General Washington and Chaplain Support of Sunday Services

During the Revolutionary War, General Washington issued numerous orders to the army setting aside time for Sunday worship. The commander viewed worship as a universal human obligation, a duty of honor and thanksgiving that mortals owe the deity. Worship was also a means of seeking God’s favor for the nation and the army, as soldiers lifted their petitions to heaven. On the human side, worship satisfied the mind and increased human happiness. Moreover, worship reinforced morality. Immorality threatened the army with both divine disfavor and military indiscipline.

Washington first commanded his troops to “divine service” with their chaplains in May 1776.

As the Troops are to be exempt from all duties of fatigue to morrow, the regiments are to parade on their regimental parades, and to be marched from thence a little before Ten, to hear divine service from their respective chaplains.

General Orders, 16 May 1776

Washington ordered a rest from manual labor (“fatigue”), Troops were to be marched to worship. This sounds a little familiar. When I was a chaplain for soldiers in basic training, the chapel was always full. Soldiers could either go to chapel or the drill sergeant would find something for them to do around the barracks. Perhaps, they could mop or buff the floor – again. Somehow, chapel seemed more attractive. We had to make it clear that sergeants couldn’t punish soldiers who didn’t want to attend religious services. Most came anyway. At least there was no drill sergeant in their face for an hour. And the life of a soldier in basic training was never his own (or her own). They marched everywhere they went. Sometimes, the sergeants would just line everyone up and march them to chapel, whether they volunteered to go or not. An empty barracks gave the drill sergeants a needed break as well. More than once, I had soldiers tell me just before the service began, “Sir. I’m in the wrong service” or “I don’t want to be here.” And again, the chaplains had to set the drill sergeants straight. Attendance at worship is voluntary – now. It wasn’t then.

When Washington said the regiments are “to be marched thence a little before Ten, to hear divine service,” he meant loddy doddy everybody, as subsequent orders will make clear.

Let Vice & Immorality of every kind be discouraged as much as possible in your Brigade & as a Chaplain is allowed to each Regiment see that the Men regularly attend divine Worship.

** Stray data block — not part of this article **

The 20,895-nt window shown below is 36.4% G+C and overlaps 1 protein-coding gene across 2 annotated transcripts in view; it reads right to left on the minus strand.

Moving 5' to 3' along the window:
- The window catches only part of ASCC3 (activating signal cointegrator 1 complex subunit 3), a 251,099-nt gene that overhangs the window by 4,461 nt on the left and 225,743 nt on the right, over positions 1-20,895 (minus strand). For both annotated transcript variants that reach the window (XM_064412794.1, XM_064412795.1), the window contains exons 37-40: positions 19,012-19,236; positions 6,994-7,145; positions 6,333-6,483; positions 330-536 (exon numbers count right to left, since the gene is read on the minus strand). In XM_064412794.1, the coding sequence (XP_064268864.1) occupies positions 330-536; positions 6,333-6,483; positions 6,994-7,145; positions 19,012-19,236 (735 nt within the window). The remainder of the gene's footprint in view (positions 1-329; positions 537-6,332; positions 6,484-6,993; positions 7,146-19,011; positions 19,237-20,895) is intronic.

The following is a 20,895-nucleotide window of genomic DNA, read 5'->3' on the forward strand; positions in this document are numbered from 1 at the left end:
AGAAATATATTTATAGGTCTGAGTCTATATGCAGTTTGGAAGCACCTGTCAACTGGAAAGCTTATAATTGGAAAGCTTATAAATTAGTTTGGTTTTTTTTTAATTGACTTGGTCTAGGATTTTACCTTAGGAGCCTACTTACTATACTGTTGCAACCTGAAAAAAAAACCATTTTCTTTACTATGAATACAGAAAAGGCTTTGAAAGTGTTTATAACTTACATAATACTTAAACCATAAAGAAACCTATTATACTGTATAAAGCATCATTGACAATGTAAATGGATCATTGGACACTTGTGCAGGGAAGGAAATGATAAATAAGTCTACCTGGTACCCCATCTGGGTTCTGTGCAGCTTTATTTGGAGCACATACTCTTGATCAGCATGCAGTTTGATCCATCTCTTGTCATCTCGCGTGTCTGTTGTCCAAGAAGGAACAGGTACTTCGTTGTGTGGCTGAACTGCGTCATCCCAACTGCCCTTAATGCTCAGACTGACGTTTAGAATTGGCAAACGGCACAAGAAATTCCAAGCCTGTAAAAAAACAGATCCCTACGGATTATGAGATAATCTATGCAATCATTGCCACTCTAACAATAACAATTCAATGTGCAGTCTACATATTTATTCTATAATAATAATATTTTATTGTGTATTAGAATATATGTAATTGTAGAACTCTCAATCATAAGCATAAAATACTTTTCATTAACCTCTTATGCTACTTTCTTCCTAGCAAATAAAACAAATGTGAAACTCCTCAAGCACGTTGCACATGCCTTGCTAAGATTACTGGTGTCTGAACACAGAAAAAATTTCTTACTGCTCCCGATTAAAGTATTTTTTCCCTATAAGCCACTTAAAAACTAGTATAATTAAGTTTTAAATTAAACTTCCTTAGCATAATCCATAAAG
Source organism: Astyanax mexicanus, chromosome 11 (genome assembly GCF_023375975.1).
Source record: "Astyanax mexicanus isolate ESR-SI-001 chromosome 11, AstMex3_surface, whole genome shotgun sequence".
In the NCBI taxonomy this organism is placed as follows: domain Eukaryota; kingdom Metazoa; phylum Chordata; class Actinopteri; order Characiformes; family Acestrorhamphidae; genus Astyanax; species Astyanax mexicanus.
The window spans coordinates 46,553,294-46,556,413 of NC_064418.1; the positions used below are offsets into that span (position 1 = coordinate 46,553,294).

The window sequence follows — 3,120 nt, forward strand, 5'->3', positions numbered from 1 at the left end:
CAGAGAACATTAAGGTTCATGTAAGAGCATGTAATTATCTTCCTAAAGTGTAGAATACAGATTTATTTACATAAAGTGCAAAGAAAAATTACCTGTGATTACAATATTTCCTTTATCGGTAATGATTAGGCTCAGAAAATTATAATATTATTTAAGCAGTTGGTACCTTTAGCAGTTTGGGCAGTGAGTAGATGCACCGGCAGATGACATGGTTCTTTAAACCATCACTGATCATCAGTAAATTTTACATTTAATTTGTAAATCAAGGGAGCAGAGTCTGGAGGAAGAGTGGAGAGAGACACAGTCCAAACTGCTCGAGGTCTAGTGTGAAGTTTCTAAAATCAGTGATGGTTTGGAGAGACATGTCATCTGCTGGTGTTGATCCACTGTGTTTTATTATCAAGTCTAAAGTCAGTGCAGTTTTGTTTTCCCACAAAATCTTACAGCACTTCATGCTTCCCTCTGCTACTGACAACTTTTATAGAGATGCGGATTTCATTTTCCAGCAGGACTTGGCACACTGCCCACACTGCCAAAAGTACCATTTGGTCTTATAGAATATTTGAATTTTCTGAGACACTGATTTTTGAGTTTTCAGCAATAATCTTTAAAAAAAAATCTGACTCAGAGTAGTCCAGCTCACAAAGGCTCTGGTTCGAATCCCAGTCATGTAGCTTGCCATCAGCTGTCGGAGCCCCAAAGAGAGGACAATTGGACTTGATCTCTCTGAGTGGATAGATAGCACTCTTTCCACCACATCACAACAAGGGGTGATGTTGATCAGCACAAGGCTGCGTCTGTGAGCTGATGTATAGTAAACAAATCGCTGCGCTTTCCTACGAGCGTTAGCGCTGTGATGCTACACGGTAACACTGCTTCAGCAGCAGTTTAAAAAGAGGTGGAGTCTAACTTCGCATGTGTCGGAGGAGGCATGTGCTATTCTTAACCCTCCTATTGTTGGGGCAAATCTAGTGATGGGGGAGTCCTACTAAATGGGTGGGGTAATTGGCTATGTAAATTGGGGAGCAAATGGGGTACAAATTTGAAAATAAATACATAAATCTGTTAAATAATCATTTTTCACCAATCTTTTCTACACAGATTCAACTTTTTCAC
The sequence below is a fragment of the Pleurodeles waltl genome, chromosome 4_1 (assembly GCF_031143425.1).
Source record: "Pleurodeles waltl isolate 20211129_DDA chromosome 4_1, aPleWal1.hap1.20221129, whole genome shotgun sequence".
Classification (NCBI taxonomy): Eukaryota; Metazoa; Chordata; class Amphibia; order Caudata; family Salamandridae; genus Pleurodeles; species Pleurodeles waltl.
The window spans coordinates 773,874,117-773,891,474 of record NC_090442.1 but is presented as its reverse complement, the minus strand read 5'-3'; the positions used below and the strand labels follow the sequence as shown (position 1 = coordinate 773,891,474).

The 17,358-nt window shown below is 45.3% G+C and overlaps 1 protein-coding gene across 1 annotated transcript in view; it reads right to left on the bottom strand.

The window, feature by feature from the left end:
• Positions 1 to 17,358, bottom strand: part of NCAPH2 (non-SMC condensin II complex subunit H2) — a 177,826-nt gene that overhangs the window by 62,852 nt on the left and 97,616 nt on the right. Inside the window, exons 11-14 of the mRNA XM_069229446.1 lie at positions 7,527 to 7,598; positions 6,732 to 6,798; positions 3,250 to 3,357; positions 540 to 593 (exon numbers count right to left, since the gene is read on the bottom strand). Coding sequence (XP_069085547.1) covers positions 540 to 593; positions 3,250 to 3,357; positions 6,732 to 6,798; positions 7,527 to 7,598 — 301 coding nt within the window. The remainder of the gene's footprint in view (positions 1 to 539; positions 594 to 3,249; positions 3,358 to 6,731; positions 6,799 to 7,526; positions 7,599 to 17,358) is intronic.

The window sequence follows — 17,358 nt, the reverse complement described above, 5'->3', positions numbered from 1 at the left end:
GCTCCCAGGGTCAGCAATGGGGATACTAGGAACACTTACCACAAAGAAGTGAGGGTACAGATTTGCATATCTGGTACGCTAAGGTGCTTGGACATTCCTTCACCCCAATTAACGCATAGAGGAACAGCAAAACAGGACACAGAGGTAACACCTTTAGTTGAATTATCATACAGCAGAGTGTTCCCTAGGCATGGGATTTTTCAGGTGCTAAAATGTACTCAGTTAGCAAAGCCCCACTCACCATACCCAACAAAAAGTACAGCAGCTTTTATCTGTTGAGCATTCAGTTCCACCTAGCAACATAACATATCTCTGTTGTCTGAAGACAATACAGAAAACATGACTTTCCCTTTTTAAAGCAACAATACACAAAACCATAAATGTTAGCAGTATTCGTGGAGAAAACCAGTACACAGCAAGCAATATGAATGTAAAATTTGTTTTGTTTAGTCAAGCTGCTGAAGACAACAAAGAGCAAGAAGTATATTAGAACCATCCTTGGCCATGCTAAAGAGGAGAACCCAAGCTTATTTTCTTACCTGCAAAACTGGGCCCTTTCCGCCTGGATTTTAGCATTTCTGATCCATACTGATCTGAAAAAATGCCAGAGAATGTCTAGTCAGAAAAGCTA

Circular Instructions to the Brigade Commanders, 26 May 1777

The order of 28 June 1777 made mandatory weekly worship the standard in perpetuity.

All Chaplains are to perform divine service to morrow, and on every succeeding Sunday, with their respective brigades and regiments, where the situation will possibly admit of it: And the commanding officers of corps are to see that they attend; themselves, with officers of all ranks, setting the example. The Commander in Chief expects an exact compliance with this order, and that it be observed in future as an invariable rule of practice—And every neglect will be considered not only a breach of orders, but a disregard to decency, virtue and religion.

General Orders, 28 June 1777

Washington expected “exact compliance” Neglect was a “breach of orders.” Officers were to set the example. Even with the standing order, Washington continued to reiterate the requirement.

Divine service to be performed to morrow, in all the regiments which have chaplains.

General Orders, 5 July 1777

As the troops will rest to day, divine service is to be performed in all the corps which have chaplains.

General Orders, 27 September 1777

The Commander in Chief directs that divine Service be performed every sunday at 11 oClock in those Brigades to which there are Chaplains—those which have none to attend the places of worship nearest to them—It is expected that Officers of all Ranks will by their attendence set an Example to their men.  While we are zealously performing the duties of good Citizens and soldiers we certainly ought not to be inattentive to the higher duties of Religion—To the distinguished Character of Patriot, it should be our highest Glory to add the more distinguished Character of Christian—The signal Instances of providential Goodness which we have experienced and which have now almost crowned our labours with complete Success, demand from us in a peculiar manner the warmest returns of Gratitude & Piety to the Supreme Author of all Good.

General Orders, 2 May 1778

Here, Washington emphasized the “higher duty” of “gratitude and piety to the supreme author of all good.” Worship is something all humans owe God.

Every Day is Sunday

And while Sunday worship was the ideal, Washington came to recognize that military requirement often made that difficult.